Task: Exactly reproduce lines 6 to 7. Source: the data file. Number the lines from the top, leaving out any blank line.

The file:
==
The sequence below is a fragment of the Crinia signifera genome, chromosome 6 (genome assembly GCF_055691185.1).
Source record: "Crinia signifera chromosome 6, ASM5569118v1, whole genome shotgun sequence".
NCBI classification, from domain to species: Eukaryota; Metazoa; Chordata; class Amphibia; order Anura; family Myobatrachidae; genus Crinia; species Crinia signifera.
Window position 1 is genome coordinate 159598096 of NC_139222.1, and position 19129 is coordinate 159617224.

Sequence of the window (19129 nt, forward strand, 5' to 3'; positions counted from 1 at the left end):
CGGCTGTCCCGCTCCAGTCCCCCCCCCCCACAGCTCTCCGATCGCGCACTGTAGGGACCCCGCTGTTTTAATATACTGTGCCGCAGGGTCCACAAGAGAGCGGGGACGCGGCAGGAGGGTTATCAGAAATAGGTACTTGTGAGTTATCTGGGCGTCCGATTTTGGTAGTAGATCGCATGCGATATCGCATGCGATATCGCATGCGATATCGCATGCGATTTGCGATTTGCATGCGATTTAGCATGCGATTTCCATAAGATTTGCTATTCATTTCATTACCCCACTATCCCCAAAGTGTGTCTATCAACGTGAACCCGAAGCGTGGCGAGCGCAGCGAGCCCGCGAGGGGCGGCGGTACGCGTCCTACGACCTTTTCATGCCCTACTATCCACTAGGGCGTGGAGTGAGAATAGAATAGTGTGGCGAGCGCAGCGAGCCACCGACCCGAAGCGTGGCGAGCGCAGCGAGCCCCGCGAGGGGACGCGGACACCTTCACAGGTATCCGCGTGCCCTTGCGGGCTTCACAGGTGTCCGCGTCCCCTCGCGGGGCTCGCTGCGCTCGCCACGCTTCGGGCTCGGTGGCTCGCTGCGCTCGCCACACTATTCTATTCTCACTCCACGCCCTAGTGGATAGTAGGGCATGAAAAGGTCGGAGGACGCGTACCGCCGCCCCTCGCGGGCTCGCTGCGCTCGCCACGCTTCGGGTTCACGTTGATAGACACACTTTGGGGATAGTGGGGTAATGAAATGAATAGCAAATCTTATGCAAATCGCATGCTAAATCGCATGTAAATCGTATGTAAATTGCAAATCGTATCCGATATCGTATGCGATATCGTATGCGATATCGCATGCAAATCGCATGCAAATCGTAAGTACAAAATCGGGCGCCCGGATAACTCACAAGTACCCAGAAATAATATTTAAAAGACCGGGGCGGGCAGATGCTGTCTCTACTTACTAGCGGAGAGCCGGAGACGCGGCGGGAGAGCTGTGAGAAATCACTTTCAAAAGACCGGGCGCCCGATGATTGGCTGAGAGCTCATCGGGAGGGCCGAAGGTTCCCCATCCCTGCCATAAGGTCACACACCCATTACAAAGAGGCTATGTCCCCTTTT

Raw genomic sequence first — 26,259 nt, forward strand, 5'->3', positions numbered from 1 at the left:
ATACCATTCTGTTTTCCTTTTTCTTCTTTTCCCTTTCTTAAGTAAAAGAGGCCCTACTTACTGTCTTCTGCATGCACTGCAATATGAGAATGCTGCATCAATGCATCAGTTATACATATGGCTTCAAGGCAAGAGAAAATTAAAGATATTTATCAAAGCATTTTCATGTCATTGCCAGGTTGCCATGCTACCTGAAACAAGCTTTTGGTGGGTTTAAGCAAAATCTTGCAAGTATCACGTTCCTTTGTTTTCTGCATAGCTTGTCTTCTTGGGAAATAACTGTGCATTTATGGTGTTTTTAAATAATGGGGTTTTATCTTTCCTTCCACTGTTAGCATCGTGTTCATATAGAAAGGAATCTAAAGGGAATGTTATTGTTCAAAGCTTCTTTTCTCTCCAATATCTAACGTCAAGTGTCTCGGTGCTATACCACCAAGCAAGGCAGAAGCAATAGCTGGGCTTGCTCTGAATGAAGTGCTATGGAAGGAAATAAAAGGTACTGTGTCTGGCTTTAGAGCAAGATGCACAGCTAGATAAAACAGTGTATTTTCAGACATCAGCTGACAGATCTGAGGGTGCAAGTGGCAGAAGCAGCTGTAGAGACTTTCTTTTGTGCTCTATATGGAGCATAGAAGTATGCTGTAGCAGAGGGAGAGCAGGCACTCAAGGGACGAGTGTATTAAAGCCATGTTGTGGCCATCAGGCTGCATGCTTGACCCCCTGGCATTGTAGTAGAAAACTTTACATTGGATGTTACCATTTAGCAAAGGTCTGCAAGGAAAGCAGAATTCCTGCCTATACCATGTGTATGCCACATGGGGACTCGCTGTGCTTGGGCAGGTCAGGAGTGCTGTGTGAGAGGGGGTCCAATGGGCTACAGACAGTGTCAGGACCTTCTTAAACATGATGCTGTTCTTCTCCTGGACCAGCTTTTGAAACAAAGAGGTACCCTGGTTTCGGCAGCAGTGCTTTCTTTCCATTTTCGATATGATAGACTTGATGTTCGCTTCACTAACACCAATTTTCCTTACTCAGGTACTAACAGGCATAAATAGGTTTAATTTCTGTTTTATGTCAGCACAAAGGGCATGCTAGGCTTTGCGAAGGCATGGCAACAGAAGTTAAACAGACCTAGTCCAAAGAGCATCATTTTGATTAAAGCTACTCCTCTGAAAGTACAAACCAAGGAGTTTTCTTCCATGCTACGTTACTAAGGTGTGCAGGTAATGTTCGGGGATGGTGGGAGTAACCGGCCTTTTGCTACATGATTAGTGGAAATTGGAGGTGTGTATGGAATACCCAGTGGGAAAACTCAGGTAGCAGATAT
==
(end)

CGGCTGTCCCGCTCCAGTCCCCCCCCCCCACAGCTCTCCGATCGCGCACTGTAGGGACCCCGCTGTTTTAATATACTGTGCCGCAGGGTCCACAAGAGAGCGGGGACGCGGCAGGAGGGTTATCAGAAATAGGTACTTGTGAGTTATCTGGGCGTCCGATTTTGGTAGTAGATCGCATGCGATATCGCATGCGATATCGCATGCGATATCGCATGCGATTTGCGATTTGCATGCGATTTAGCATGCGATTTCCATAAGATTTGCTATTCATTTCATTACCCCACTATCCCCAAAGTGTGTCTATCAACGTGAACCCGAAGCGTGGCGAGCGCAGCGAGCCCGCGAGGGGCGGCGGTACGCGTCCTACGACCTTTTCATGCCCTACTATCCACTAGGGCGTGGAGTGAGAATAGAATAGTGTGGCGAGCGCAGCGAGCCACCGACCCGAAGCGTGGCGAGCGCAGCGAGCCCCGCGAGGGGACGCGGACACCTTCACAGGTATCCGCGTGCCCTTGCGGGCTTCACAGGTGTCCGCGTCCCCTCGCGGGGCTCGCTGCGCTCGCCACGCTTCGGGCTCGGTGGCTCGCTGCGCTCGCCACACTATTCTATTCTCACTCCACGCCCTAGTGGATAGTAGGGCATGAAAAGGTCGGAGGACGCGTACCGCCGCCCCTCGCGGGCTCGCTGCGCTCGCCACGCTTCGGGTTCACGTTGATAGACACACTTTGGGGATAGTGGGGTAATGAAATGAATAGCAAATCTTATGCAAATCGCATGCTAAATCGCATGTAAATCGTATGTAAATTGCAAATCGTATCCGATATCGTATGCGATATCGTATGCGATATCGCATGCAAATCGCATGCAAATCGTAAGTACAAAATCGGGCGCCCGGATAACTCACAAGTACCCAGAAATAATATTTAAAAGACCGGGGCGGGCAGATGCTGTCTCTACTTACTAGCGGAGAGCCGGAGACGCGGCGGGAGAGCTGTGAGAAATCACTTTCAAAAGACCGGGCGCCCGATGATTGGCTGAGAGCTCATCGGGAGGGCCGAAGGTTCCCCATCCCTGCCATAAGGTCACACACCCATTACAAAGAGGCTATGTCCCCTTTT

Raw genomic sequence first — 26,259 nt, forward strand, 5'->3', positions numbered from 1 at the left: